3) Counting Your Exhalations
This is a variation on slowing down your breath that should be done when you can set aside 10 minutes of time to focus. Get comfortable in a relatively quiet place and begin bellybreathing. This time, count slowly from 5 down to 1 with each exhalation. Your mind will probably wander many times, but that’s okay. Calmly bring it back to counting from 5 to 1 during each exhalation. Do this for at least 5 minutes. When you can keep your attention on your breathing for 5 minutes, you can move on to deeper meditation methods.
4) Repeating a Mantra or Affirmation
The mantra, a specially chosen sound/phrase used in meditation, is an Eastern tradition that has become popular in the West. It seems that the repetition of particular kinds of sounds, words or phrases is a very effective way to clear your mind and trigger the relaxation response when practiced daily.
First you need to choose a word, phrase or sound that is calming to you. Some examples that other people have chosen are, “relax,” “peace,” “I am still,” and “I open my heart.” Take 15-20 minutes in a quiet place where you will not be disturbed. Sit or lie down with your back straight and close your eyes. Focus your attention either between your eyebrows (mind center) or in the middle of your chest (heart center). Allow your breathing to slow down and deepen.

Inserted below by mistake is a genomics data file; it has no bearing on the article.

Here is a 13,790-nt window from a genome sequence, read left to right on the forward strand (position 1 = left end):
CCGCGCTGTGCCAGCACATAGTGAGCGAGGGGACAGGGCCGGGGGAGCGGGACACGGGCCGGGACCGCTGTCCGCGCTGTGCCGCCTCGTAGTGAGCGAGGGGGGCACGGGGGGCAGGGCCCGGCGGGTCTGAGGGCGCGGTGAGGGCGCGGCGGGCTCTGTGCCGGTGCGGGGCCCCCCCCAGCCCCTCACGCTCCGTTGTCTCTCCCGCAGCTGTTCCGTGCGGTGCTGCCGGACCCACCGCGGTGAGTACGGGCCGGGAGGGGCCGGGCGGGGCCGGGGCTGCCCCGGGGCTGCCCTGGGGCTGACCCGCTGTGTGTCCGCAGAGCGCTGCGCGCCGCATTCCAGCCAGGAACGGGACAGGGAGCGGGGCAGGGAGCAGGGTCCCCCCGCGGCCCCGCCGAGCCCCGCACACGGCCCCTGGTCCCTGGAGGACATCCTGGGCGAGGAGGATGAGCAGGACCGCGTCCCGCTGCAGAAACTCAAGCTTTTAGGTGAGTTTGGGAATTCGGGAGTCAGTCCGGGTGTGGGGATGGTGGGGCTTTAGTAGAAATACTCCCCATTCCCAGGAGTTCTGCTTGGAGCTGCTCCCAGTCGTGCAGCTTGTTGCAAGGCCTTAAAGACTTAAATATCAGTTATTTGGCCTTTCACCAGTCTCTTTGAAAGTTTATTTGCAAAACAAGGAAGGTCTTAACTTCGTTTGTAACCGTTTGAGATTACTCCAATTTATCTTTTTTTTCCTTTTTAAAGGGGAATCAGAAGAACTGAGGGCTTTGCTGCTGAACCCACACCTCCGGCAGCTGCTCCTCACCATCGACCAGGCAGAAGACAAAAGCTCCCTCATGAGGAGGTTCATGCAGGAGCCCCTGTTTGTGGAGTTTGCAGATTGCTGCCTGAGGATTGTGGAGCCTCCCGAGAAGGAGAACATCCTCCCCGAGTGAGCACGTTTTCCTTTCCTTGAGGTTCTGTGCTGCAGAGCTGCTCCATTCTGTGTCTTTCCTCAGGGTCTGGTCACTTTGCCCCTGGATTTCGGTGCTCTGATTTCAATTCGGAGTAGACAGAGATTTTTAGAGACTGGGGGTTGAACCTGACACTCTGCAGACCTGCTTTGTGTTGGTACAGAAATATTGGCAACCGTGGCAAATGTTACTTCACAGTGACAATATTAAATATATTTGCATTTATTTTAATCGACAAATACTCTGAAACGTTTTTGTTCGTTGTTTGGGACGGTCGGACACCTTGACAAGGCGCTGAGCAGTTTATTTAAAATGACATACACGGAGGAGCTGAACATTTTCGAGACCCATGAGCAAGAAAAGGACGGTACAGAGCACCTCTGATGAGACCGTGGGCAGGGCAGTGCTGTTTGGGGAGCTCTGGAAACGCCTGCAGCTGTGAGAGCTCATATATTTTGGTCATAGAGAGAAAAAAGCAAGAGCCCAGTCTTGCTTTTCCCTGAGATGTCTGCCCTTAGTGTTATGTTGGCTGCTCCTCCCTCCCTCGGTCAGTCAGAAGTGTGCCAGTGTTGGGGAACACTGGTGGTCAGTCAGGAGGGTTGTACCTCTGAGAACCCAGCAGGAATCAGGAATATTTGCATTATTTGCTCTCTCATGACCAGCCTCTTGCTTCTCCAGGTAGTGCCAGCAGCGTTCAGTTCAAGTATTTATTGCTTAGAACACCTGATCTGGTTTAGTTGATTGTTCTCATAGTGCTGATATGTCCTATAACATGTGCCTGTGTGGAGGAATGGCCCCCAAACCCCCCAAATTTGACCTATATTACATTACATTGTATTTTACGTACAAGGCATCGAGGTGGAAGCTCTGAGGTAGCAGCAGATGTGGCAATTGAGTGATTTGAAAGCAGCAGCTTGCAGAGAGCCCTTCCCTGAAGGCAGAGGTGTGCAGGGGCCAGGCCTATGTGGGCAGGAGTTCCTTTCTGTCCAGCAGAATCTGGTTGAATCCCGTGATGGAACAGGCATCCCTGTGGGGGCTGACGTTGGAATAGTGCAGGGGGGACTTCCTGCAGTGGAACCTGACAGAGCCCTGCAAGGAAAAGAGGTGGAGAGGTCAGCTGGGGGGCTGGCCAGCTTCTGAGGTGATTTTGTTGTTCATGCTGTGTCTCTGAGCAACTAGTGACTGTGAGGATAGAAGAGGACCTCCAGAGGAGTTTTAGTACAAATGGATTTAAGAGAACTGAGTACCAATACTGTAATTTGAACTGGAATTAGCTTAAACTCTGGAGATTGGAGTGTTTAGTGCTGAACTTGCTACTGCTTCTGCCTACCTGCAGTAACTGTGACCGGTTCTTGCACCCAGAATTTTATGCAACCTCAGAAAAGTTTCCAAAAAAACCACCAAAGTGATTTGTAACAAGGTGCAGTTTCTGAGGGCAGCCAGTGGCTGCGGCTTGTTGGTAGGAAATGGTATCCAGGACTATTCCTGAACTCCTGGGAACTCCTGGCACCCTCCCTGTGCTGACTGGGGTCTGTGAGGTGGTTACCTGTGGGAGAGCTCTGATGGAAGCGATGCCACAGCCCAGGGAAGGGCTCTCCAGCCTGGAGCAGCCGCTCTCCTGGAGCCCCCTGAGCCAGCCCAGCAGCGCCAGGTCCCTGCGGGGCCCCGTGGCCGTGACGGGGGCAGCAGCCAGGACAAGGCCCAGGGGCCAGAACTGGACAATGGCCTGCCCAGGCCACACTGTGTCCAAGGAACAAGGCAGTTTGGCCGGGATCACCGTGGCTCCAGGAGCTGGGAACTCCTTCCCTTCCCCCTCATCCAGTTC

When you feel settled, begin repeating your word/phrase/sound out loud or silently. You can repeat it on each inhalation and on each exhalation. Your mind will wander many times, but each time it does gently bring it back to your phrase. You may find yourself frequently falling asleep at first, but keep coming back to the exercise. Do this for at least 15 minutes once or twice a day and you will be amazed at the change in how you feel.
5) Progressive Relaxation
This is a particularly good exercise if you have a lot of stress-related aches and pains or if you have difficulty relaxing. With practice it trains your body to release tension and relax more easily. This exercise takes about 10-20 minutes and is best done lying down. Some people use it to help themselves fall asleep. Take a few slow breaths to get settled and then, starting with your toes, first tighten the muscles in your toes as tight as you can, hold for about 10 seconds and then relax your toes. Next tighten up the muscles in your feet, hold for 10 seconds, and then relax.